Dermatologist explains that psoriasis is so much more than just a skin problem.
Early in my dermatology career doctors believed that psoriasis was mostly a skin problem. Now we view psoriasis much differently. Psoriasis is an inflammatory disease with overall physiologic inflammation. Health problems linked to psoriasis include some of our biggest killers – other diseases associated with inflammation. What this means is that if you are prone to psoriasis, you are also at greater risk for heart disease, cancer, diabetes, depression, and more.
If you or someone you love has psoriasis, you need to know what other dangerous health problems to watch out for. You also need to know that there are things you can do to help both your overall health and your skin problem – and this is the silver lining in our evolving scientific understanding of psoriasis.
In this 3-part series of articles on psoriasis, first, I’m going to update you on the diseases linked to psoriasis, called psoriasis comorbidities. Second, I’m going to give you actionable steps to help keep your skin and body healthy. Third, I’m going to outline the skin care advice that I give my psoriasis patients. You will find the links to the other posts at the end of this article.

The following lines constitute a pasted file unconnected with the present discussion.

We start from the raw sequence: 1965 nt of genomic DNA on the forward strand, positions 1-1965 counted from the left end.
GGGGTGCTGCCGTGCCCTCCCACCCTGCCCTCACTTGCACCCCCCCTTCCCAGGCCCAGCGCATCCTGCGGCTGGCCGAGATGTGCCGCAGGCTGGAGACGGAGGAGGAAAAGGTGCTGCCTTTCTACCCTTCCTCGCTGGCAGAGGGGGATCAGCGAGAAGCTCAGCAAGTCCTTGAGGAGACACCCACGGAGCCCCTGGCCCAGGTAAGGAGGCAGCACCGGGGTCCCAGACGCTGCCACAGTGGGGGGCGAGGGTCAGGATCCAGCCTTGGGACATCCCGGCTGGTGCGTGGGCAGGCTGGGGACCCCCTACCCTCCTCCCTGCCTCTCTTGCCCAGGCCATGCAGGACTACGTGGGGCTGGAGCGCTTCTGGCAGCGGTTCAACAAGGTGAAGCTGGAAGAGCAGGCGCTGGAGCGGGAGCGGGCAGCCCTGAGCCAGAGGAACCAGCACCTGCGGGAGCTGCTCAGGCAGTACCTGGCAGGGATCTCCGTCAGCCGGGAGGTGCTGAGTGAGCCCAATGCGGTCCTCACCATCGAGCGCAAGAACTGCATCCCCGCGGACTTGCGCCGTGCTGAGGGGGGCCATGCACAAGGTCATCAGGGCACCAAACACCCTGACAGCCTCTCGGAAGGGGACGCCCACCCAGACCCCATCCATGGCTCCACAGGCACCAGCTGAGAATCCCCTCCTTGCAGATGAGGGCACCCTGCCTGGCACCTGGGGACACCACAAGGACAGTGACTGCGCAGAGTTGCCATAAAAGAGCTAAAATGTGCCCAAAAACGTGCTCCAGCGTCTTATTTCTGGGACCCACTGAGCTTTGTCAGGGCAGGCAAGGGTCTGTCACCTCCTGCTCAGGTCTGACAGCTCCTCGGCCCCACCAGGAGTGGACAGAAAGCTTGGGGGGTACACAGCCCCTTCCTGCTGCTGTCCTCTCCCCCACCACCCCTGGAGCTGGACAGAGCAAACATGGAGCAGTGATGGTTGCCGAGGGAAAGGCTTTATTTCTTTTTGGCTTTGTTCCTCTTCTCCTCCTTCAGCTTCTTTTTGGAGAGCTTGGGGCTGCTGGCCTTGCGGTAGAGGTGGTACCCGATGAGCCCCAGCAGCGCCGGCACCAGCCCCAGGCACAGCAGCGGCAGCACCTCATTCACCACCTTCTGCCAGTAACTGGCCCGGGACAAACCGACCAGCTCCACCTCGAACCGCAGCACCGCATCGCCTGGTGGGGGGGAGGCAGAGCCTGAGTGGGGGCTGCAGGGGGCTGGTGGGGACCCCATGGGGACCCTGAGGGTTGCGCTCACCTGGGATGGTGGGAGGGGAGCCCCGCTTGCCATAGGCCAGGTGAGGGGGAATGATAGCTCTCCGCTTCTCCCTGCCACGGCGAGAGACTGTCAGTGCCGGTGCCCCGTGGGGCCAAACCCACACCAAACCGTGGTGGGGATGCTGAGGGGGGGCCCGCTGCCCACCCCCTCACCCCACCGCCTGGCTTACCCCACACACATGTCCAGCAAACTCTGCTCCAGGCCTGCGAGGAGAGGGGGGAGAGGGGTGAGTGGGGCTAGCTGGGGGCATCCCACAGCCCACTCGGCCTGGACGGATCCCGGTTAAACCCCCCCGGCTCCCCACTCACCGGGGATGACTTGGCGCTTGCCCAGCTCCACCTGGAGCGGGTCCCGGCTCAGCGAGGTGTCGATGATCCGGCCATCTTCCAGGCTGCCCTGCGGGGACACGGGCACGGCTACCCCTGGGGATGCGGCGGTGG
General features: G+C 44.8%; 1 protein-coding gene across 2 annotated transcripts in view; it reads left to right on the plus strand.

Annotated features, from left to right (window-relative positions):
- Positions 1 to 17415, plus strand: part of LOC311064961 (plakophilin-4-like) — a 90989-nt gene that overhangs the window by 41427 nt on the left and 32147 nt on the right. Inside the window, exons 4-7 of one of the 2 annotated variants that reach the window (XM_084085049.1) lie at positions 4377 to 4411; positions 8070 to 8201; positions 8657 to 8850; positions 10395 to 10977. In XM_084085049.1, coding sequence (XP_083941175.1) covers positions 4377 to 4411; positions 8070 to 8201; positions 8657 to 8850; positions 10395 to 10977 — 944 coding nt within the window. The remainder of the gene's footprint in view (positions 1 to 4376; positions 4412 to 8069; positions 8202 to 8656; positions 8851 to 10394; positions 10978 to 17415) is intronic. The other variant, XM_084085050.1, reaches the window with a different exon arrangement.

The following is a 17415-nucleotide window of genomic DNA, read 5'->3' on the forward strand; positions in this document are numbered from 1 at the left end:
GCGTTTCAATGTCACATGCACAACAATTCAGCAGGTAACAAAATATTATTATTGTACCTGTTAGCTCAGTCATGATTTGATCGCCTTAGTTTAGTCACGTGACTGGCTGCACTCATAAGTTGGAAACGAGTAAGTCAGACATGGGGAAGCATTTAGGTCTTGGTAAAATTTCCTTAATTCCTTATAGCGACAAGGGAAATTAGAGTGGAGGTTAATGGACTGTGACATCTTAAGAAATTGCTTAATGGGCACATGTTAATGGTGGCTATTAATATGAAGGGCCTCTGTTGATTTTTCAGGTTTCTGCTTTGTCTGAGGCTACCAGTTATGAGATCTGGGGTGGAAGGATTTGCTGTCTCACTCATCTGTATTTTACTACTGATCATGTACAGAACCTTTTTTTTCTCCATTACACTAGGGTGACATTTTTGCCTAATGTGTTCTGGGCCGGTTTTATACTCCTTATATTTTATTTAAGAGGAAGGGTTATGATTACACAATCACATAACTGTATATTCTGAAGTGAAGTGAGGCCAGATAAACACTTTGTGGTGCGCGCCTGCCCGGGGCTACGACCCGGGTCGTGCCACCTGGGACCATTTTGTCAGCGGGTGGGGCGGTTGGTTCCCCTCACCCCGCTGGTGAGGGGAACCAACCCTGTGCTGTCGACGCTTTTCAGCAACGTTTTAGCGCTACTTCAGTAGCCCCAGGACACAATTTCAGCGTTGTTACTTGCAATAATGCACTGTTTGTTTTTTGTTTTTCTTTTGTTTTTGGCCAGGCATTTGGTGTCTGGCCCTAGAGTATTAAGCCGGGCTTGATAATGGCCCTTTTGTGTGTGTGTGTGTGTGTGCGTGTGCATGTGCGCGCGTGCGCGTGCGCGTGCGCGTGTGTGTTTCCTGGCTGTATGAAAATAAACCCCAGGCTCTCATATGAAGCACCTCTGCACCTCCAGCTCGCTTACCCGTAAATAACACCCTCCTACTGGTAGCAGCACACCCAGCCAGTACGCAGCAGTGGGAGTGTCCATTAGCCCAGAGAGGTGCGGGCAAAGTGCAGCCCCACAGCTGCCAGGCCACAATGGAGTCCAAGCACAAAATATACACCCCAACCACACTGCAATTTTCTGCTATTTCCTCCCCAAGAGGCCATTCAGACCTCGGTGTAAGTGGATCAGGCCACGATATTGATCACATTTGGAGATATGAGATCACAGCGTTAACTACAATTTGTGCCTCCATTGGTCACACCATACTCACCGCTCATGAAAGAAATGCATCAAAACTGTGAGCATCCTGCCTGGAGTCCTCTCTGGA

First, what health problems are linked to psoriasis?
Doctors now know that people with psoriasis are at increased risk for some of the most common big killer diseases. These diseases are called psoriasis “comorbidities” meaning the diseases are separate but they seem to be linked. If you have psoriasis, you’re at greater risk for:
- Cardiovascular disease. This includes blocked arteries (atherosclerotic disease), heart attack, high blood pressure, and strokes.
- Metabolic syndrome, which can lead to diabetes, heart disease, high cholesterol, and obesity.
- Diabetes. Even without metabolic syndrome, if you have psoriasis you are at greater risk for diabetes.
- Cancer. The connection is not clear but a variety of cancers are seen more frequently in people with psoriasis including lung, pancreas, bladder, liver, breast, and colon cancer. Plus, a type of lymphoma of the skin called mycosis fungoides is also seen more commonly in people with psoriasis.
- Depression. People with psoriasis have a higher incidence of depression.
- Immune-related conditions. People with psoriasis are at risk for psoriatic arthritis and conditions such as Crohn’s disease.
What’s the ‘good news’ about psoriasis?
In the second post of this series, I cover the ‘good news’ and what you can do to help both your psoriasis and your overall health. Click here to read Part 2 of my Psoriasis Series and see my recommendations for Lifestyle Changes To Help Heal Psoriasis. and part 3, 5 Skin Care Tips to Heal Psoriasis.
This overview of psoriatic comorbidities is adapted from an educational session I attended, presented by Joel Gelfand, MD at the 2013 Hawaii Dermatology Meeting
Photo attribution: Thanks and gratitude to © Frederic Cirou/PhotoAlto/Corbis